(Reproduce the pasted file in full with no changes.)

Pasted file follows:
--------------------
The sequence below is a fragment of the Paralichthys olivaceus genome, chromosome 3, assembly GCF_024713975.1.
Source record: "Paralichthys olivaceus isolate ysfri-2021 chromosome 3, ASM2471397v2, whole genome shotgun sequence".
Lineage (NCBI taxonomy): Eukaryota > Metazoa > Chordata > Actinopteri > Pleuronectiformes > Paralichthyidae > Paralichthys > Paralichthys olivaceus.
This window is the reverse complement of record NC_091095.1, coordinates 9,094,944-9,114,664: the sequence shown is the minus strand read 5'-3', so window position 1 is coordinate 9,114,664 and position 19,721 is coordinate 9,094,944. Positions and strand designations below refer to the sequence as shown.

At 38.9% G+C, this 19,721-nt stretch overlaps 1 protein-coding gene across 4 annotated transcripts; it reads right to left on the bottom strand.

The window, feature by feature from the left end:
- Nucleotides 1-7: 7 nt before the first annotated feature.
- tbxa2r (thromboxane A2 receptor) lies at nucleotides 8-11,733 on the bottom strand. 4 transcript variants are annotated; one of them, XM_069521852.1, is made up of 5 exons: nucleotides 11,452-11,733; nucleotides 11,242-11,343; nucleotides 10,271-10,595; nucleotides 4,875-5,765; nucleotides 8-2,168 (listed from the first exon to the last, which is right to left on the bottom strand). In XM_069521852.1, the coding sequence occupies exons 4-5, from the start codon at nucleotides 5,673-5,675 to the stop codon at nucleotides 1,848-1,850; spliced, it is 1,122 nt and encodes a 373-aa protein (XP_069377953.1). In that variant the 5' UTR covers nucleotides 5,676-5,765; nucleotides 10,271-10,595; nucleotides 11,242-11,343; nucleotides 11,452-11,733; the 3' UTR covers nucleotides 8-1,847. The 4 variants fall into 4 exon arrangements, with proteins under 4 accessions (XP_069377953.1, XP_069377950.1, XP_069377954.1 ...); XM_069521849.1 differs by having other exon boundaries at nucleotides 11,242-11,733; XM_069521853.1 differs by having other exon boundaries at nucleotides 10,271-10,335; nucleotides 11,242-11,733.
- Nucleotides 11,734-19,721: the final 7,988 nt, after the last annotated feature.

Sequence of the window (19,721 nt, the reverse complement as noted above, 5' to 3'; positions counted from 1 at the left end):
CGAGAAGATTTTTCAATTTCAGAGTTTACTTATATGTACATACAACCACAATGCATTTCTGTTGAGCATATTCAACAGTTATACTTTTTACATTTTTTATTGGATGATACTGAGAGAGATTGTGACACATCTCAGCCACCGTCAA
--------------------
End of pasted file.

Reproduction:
The sequence below is a fragment of the Paralichthys olivaceus genome, chromosome 3, assembly GCF_024713975.1.
Source record: "Paralichthys olivaceus isolate ysfri-2021 chromosome 3, ASM2471397v2, whole genome shotgun sequence".
Lineage (NCBI taxonomy): Eukaryota > Metazoa > Chordata > Actinopteri > Pleuronectiformes > Paralichthyidae > Paralichthys > Paralichthys olivaceus.
This window is the reverse complement of record NC_091095.1, coordinates 9,094,944-9,114,664: the sequence shown is the minus strand read 5'-3', so window position 1 is coordinate 9,114,664 and position 19,721 is coordinate 9,094,944. Positions and strand designations below refer to the sequence as shown.

At 38.9% G+C, this 19,721-nt stretch overlaps 1 protein-coding gene across 4 annotated transcripts; it reads right to left on the bottom strand.

The window, feature by feature from the left end:
- Nucleotides 1-7: 7 nt before the first annotated feature.
- tbxa2r (thromboxane A2 receptor) lies at nucleotides 8-11,733 on the bottom strand. 4 transcript variants are annotated; one of them, XM_069521852.1, is made up of 5 exons: nucleotides 11,452-11,733; nucleotides 11,242-11,343; nucleotides 10,271-10,595; nucleotides 4,875-5,765; nucleotides 8-2,168 (listed from the first exon to the last, which is right to left on the bottom strand). In XM_069521852.1, the coding sequence occupies exons 4-5, from the start codon at nucleotides 5,673-5,675 to the stop codon at nucleotides 1,848-1,850; spliced, it is 1,122 nt and encodes a 373-aa protein (XP_069377953.1). In that variant the 5' UTR covers nucleotides 5,676-5,765; nucleotides 10,271-10,595; nucleotides 11,242-11,343; nucleotides 11,452-11,733; the 3' UTR covers nucleotides 8-1,847. The 4 variants fall into 4 exon arrangements, with proteins under 4 accessions (XP_069377953.1, XP_069377950.1, XP_069377954.1 ...); XM_069521849.1 differs by having other exon boundaries at nucleotides 11,242-11,733; XM_069521853.1 differs by having other exon boundaries at nucleotides 10,271-10,335; nucleotides 11,242-11,733.
- Nucleotides 11,734-19,721: the final 7,988 nt, after the last annotated feature.

Sequence of the window (19,721 nt, the reverse complement as noted above, 5' to 3'; positions counted from 1 at the left end):
CGAGAAGATTTTTCAATTTCAGAGTTTACTTATATGTACATACAACCACAATGCATTTCTGTTGAGCATATTCAACAGTTATACTTTTTACATTTTTTATTGGATGATACTGAGAGAGATTGTGACACATCTCAGCCACCGTCAA